Pipe marking is essential to any workplace that transports liquids or substances throughout their facility via pipes. Having an effective pipe marking strategy often requires more than just printing a simple label and putting it on a pipe. Whether it’s ANSI/ASME standards or just tips from the pros, the following are best practices to consider before embarking on your pipe labeling journey.
Requirements for Pipe Marking
While OSHA has not developed specific requirements when it comes to pipe labeling. However, OSHA does require workplaces to follow the standard that has been created and set forth under ANSI/ASME A13.1. These requirements cover multiple components of pipe labeling, but two that deal directly with the label itself are sizing standards and color combination standards.
The ANSI/ASME standard requires different fluids and materials be marked with different color combinations. There are four color combinations that are “user defined” meaning you have the freedom to create pipe labels that are specific to your facility. The following pipe color coding is required:
- Fire quenching fluids: Red label with white text
- Toxic and/or corrosive substances: Orange background with black labels
- Flammable liquids and substances: Yellow with Black text
- Combustible substances: White text on brown background
- Compressed air: Blue label with white text
- Water: White text on green label
Another requirement that has been set forth by ANSI/ASME 13.1 are sizing standards of the label itself. The size of the pipe will constitute the minimum height and length of a label as well as the height text will need to be.
Pipe labels are only effective if they can be seen. In order to achieve this, one pipe should have multiple labels placed on the length of the pipe, and labels should be able to be seen whether it is near the ceiling or down by the ground. Labels will need to be visible to the point of a normal approach and will also need to be visible from every entry point in the floor or wall. If pipes are above the normal line of vision pipe labels should be placed on the underside of the pipe, and vice versa for pipes near the ground or below the normal line of vision. It is important to label a pipe throughout its length too and workers can see them clearly.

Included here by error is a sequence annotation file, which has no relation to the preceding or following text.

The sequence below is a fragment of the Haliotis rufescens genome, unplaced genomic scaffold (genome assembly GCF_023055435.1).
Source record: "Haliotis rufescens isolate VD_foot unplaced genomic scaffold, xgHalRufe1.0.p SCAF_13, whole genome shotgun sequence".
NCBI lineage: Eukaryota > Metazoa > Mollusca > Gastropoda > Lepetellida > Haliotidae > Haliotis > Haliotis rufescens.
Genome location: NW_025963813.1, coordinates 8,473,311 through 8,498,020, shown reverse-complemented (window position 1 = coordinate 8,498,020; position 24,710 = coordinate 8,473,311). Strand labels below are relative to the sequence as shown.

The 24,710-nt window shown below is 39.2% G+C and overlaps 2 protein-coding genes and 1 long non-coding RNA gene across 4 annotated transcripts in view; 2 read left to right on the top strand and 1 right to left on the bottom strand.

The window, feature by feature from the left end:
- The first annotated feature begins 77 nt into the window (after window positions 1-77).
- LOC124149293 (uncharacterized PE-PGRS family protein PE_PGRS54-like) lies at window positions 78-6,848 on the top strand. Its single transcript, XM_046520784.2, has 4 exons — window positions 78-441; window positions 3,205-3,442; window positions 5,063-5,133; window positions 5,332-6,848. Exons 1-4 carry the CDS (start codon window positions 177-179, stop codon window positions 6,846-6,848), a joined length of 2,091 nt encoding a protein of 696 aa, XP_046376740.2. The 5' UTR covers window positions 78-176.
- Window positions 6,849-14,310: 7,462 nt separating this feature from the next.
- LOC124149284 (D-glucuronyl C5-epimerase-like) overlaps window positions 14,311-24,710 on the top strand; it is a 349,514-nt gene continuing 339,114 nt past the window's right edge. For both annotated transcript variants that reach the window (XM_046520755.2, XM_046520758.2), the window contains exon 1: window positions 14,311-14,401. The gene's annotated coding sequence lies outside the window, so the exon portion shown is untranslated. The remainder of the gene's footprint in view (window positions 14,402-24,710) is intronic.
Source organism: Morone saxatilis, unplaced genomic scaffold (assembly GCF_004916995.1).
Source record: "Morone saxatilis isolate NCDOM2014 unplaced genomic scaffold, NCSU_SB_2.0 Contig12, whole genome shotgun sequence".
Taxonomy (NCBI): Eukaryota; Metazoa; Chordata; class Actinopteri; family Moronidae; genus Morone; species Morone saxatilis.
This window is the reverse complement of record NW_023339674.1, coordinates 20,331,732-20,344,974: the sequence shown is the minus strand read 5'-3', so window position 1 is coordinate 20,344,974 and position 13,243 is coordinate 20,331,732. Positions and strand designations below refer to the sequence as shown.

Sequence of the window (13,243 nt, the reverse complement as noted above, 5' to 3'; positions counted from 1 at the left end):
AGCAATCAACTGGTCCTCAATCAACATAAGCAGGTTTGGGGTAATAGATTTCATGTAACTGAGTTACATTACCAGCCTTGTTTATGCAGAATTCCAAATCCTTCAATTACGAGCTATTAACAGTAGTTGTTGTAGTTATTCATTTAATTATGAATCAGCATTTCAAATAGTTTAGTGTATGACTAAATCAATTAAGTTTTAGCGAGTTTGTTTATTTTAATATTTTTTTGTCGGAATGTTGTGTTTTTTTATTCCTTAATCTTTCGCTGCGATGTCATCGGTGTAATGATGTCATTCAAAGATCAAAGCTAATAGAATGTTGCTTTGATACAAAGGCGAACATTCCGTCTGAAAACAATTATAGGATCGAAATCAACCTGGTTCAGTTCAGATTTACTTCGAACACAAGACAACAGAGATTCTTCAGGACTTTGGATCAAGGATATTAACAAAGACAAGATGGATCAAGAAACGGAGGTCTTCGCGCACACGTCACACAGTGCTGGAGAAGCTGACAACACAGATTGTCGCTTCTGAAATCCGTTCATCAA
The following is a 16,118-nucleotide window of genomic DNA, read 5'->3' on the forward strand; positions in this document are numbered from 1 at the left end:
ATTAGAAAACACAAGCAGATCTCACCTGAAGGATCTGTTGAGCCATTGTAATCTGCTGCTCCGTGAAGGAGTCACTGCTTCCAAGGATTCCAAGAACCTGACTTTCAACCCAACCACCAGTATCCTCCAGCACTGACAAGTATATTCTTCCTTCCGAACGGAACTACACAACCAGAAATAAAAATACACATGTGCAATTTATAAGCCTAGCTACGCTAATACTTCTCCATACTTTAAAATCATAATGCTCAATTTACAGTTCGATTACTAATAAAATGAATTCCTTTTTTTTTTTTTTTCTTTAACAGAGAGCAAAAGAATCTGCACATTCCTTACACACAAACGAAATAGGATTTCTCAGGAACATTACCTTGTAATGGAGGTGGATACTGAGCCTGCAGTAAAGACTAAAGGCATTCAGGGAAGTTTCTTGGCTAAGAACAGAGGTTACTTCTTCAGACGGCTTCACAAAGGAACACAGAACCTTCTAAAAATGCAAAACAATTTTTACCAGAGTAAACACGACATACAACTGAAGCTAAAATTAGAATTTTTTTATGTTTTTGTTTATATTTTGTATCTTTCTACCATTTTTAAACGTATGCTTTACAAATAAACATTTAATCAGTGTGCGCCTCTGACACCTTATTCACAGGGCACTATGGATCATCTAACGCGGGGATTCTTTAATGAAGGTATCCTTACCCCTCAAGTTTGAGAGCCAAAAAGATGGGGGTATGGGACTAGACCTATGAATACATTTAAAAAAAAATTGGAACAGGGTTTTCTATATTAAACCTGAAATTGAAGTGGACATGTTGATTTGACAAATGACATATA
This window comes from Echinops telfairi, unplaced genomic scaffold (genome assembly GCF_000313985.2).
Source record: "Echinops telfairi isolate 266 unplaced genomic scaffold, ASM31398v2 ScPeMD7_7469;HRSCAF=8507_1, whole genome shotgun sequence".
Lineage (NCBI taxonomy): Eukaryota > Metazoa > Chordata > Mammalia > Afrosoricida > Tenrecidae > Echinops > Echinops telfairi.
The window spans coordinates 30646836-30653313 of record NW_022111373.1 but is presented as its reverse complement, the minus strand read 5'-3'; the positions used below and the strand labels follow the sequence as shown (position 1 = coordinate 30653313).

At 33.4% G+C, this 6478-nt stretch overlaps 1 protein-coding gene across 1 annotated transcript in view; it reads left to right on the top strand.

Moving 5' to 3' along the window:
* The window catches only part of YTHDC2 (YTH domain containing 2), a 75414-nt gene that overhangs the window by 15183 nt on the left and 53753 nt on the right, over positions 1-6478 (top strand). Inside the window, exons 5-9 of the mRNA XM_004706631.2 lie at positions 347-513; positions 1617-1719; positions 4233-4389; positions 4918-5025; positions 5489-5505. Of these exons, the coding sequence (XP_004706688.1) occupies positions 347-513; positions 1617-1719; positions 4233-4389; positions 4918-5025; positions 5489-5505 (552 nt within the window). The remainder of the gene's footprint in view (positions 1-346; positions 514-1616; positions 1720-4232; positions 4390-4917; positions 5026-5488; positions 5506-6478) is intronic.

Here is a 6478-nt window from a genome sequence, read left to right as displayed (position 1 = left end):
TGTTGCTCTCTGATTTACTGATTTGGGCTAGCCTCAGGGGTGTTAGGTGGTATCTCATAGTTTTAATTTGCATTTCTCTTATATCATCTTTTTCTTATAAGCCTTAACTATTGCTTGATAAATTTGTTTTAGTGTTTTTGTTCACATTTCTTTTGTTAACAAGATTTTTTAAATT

Labels will need to be cleaned and maintained in order to stay readable for workers or even emergency responders. Although the materials Creative Safety Supply uses for pipe labels are durable and designed to survive industrial climates, it is crucial to keep them clean. If dirt or grime builds up over time, symbols and lettering may no longer be readable. Depending on the pipe’s contents, you can also purchase labels specifically developed for harsh conditions. There are labels that can withstand extreme temperatures, ones that will stick on oil surfaces, and labels that are extra resistant to hazardous chemicals.
If you are worried about replacing labels too often, an industrial label printer might be a smart investment for your facility. Label printers, like LabelTac, gives you the freedom to create and print custom and compliant pipe labels in just a matter of minutes. Label supply also comes in a variety of finishes and adhesives including reflective supply, high temperature supply, and UltraChem supply.
- Implementing Floor Markings in your Facility
- Food Processing Safety
- Understanding the NFPA Diamond [NFPA 704 Standard]
- Safety Signs in the Workplace
- GHS labels: What you need to know
- Organizing Your Workplace
- What is HAZCOM?
- ANSI Color Codes for Pipe Marking– creativesafetysupply.com
- Pipe Marking Color Codes– bridge-to-safety.com
- What Pipe Marking Labels Should Look Like– warehousepipemarking.com
- Pipe Marking – 7 Things You Should Know– babelplex.com
- ANSI Pipe Marking Colors Standards– blog.creativesafetysupply.com
- Great Pipe Marking Examples– lean-news.com
- Where are Pipe Labels Required?– iecieeechallenge.org